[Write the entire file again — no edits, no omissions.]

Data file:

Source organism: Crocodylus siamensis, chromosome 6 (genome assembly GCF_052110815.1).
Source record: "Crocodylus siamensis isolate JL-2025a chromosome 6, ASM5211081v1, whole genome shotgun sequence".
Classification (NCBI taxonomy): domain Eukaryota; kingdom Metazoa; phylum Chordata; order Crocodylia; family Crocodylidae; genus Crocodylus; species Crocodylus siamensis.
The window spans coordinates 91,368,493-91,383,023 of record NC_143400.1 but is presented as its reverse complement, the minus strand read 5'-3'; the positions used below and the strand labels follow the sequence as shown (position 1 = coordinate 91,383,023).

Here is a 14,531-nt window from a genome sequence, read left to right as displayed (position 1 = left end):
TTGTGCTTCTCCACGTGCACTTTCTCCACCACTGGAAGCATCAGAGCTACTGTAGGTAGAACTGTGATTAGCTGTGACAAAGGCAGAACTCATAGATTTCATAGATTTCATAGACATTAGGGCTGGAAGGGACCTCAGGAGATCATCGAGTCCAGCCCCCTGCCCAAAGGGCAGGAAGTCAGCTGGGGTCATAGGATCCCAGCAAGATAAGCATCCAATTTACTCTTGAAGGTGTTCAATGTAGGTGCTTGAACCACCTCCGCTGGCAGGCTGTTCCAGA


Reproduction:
Source organism: Crocodylus siamensis, chromosome 6 (genome assembly GCF_052110815.1).
Source record: "Crocodylus siamensis isolate JL-2025a chromosome 6, ASM5211081v1, whole genome shotgun sequence".
Classification (NCBI taxonomy): domain Eukaryota; kingdom Metazoa; phylum Chordata; order Crocodylia; family Crocodylidae; genus Crocodylus; species Crocodylus siamensis.
The window spans coordinates 91,368,493-91,383,023 of record NC_143400.1 but is presented as its reverse complement, the minus strand read 5'-3'; the positions used below and the strand labels follow the sequence as shown (position 1 = coordinate 91,383,023).

Here is a 14,531-nt window from a genome sequence, read left to right as displayed (position 1 = left end):
TTGTGCTTCTCCACGTGCACTTTCTCCACCACTGGAAGCATCAGAGCTACTGTAGGTAGAACTGTGATTAGCTGTGACAAAGGCAGAACTCATAGATTTCATAGATTTCATAGACATTAGGGCTGGAAGGGACCTCAGGAGATCATCGAGTCCAGCCCCCTGCCCAAAGGGCAGGAAGTCAGCTGGGGTCATAGGATCCCAGCAAGATAAGCATCCAATTTACTCTTGAAGGTGTTCAATGTAGGTGCTTGAACCACCTCCGCTGGCAGGCTGTTCCAGA